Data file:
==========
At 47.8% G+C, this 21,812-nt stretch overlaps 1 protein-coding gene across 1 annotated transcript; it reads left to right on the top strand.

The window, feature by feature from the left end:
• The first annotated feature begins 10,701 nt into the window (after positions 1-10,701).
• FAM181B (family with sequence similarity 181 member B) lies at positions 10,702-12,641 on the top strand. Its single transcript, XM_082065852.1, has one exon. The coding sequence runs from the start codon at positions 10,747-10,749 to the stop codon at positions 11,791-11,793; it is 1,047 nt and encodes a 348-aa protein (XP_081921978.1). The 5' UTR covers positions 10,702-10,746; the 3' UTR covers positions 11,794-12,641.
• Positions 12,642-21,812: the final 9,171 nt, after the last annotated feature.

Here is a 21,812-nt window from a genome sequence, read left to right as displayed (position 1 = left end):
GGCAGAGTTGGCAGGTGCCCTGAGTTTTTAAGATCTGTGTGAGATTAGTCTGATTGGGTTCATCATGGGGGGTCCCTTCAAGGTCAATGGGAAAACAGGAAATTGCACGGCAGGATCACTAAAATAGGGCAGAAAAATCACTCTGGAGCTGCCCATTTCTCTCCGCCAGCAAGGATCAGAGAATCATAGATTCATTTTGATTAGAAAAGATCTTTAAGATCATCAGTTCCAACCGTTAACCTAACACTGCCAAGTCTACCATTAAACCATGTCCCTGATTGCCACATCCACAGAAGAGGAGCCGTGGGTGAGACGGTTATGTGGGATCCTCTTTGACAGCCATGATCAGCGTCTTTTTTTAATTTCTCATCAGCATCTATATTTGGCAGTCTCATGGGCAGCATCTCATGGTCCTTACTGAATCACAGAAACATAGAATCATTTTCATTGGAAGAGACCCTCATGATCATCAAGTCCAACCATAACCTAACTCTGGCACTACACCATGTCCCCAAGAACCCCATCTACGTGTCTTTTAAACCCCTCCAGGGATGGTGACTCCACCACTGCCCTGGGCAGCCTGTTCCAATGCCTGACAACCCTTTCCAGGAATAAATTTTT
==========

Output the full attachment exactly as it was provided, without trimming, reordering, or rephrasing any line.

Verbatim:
At 47.8% G+C, this 21,812-nt stretch overlaps 1 protein-coding gene across 1 annotated transcript; it reads left to right on the top strand.

The window, feature by feature from the left end:
• The first annotated feature begins 10,701 nt into the window (after positions 1-10,701).
• FAM181B (family with sequence similarity 181 member B) lies at positions 10,702-12,641 on the top strand. Its single transcript, XM_082065852.1, has one exon. The coding sequence runs from the start codon at positions 10,747-10,749 to the stop codon at positions 11,791-11,793; it is 1,047 nt and encodes a 348-aa protein (XP_081921978.1). The 5' UTR covers positions 10,702-10,746; the 3' UTR covers positions 11,794-12,641.
• Positions 12,642-21,812: the final 9,171 nt, after the last annotated feature.

Here is a 21,812-nt window from a genome sequence, read left to right as displayed (position 1 = left end):
GGCAGAGTTGGCAGGTGCCCTGAGTTTTTAAGATCTGTGTGAGATTAGTCTGATTGGGTTCATCATGGGGGGTCCCTTCAAGGTCAATGGGAAAACAGGAAATTGCACGGCAGGATCACTAAAATAGGGCAGAAAAATCACTCTGGAGCTGCCCATTTCTCTCCGCCAGCAAGGATCAGAGAATCATAGATTCATTTTGATTAGAAAAGATCTTTAAGATCATCAGTTCCAACCGTTAACCTAACACTGCCAAGTCTACCATTAAACCATGTCCCTGATTGCCACATCCACAGAAGAGGAGCCGTGGGTGAGACGGTTATGTGGGATCCTCTTTGACAGCCATGATCAGCGTCTTTTTTTAATTTCTCATCAGCATCTATATTTGGCAGTCTCATGGGCAGCATCTCATGGTCCTTACTGAATCACAGAAACATAGAATCATTTTCATTGGAAGAGACCCTCATGATCATCAAGTCCAACCATAACCTAACTCTGGCACTACACCATGTCCCCAAGAACCCCATCTACGTGTCTTTTAAACCCCTCCAGGGATGGTGACTCCACCACTGCCCTGGGCAGCCTGTTCCAATGCCTGACAACCCTTTCCAGGAATAAATTTTT